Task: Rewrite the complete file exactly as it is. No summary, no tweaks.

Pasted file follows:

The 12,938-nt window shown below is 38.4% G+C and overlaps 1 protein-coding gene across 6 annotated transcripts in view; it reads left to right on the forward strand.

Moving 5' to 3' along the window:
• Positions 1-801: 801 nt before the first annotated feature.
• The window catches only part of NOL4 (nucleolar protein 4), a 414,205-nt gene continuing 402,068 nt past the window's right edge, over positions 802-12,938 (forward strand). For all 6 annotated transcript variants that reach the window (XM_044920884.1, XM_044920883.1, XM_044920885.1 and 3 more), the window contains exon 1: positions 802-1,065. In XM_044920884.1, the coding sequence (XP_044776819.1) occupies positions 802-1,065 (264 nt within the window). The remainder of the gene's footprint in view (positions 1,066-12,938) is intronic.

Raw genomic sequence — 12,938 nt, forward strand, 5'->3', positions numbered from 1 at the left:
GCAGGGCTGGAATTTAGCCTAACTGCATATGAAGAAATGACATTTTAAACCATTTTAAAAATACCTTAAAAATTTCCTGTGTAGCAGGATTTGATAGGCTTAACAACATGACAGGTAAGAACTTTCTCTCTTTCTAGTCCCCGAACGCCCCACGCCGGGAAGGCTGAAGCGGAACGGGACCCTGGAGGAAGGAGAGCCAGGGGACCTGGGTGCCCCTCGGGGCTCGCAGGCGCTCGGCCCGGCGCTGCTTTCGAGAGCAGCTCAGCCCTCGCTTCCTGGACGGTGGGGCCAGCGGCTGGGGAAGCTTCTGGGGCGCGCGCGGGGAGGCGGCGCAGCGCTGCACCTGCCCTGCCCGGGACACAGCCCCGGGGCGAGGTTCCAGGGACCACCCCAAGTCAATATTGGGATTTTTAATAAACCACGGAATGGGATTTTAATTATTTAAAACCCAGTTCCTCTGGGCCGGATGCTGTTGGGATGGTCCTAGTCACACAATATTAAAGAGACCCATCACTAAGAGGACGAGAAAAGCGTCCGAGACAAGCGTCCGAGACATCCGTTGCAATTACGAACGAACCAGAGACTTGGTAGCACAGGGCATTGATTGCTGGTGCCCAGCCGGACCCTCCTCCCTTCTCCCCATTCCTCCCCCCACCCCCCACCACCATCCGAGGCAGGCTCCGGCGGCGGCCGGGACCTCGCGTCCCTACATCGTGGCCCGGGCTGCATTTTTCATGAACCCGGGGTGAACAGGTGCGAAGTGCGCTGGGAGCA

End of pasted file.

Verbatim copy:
The 12,938-nt window shown below is 38.4% G+C and overlaps 1 protein-coding gene across 6 annotated transcripts in view; it reads left to right on the forward strand.

Moving 5' to 3' along the window:
• Positions 1-801: 801 nt before the first annotated feature.
• The window catches only part of NOL4 (nucleolar protein 4), a 414,205-nt gene continuing 402,068 nt past the window's right edge, over positions 802-12,938 (forward strand). For all 6 annotated transcript variants that reach the window (XM_044920884.1, XM_044920883.1, XM_044920885.1 and 3 more), the window contains exon 1: positions 802-1,065. In XM_044920884.1, the coding sequence (XP_044776819.1) occupies positions 802-1,065 (264 nt within the window). The remainder of the gene's footprint in view (positions 1,066-12,938) is intronic.

Raw genomic sequence — 12,938 nt, forward strand, 5'->3', positions numbered from 1 at the left:
GCAGGGCTGGAATTTAGCCTAACTGCATATGAAGAAATGACATTTTAAACCATTTTAAAAATACCTTAAAAATTTCCTGTGTAGCAGGATTTGATAGGCTTAACAACATGACAGGTAAGAACTTTCTCTCTTTCTAGTCCCCGAACGCCCCACGCCGGGAAGGCTGAAGCGGAACGGGACCCTGGAGGAAGGAGAGCCAGGGGACCTGGGTGCCCCTCGGGGCTCGCAGGCGCTCGGCCCGGCGCTGCTTTCGAGAGCAGCTCAGCCCTCGCTTCCTGGACGGTGGGGCCAGCGGCTGGGGAAGCTTCTGGGGCGCGCGCGGGGAGGCGGCGCAGCGCTGCACCTGCCCTGCCCGGGACACAGCCCCGGGGCGAGGTTCCAGGGACCACCCCAAGTCAATATTGGGATTTTTAATAAACCACGGAATGGGATTTTAATTATTTAAAACCCAGTTCCTCTGGGCCGGATGCTGTTGGGATGGTCCTAGTCACACAATATTAAAGAGACCCATCACTAAGAGGACGAGAAAAGCGTCCGAGACAAGCGTCCGAGACATCCGTTGCAATTACGAACGAACCAGAGACTTGGTAGCACAGGGCATTGATTGCTGGTGCCCAGCCGGACCCTCCTCCCTTCTCCCCATTCCTCCCCCCACCCCCCACCACCATCCGAGGCAGGCTCCGGCGGCGGCCGGGACCTCGCGTCCCTACATCGTGGCCCGGGCTGCATTTTTCATGAACCCGGGGTGAACAGGTGCGAAGTGCGCTGGGAGCA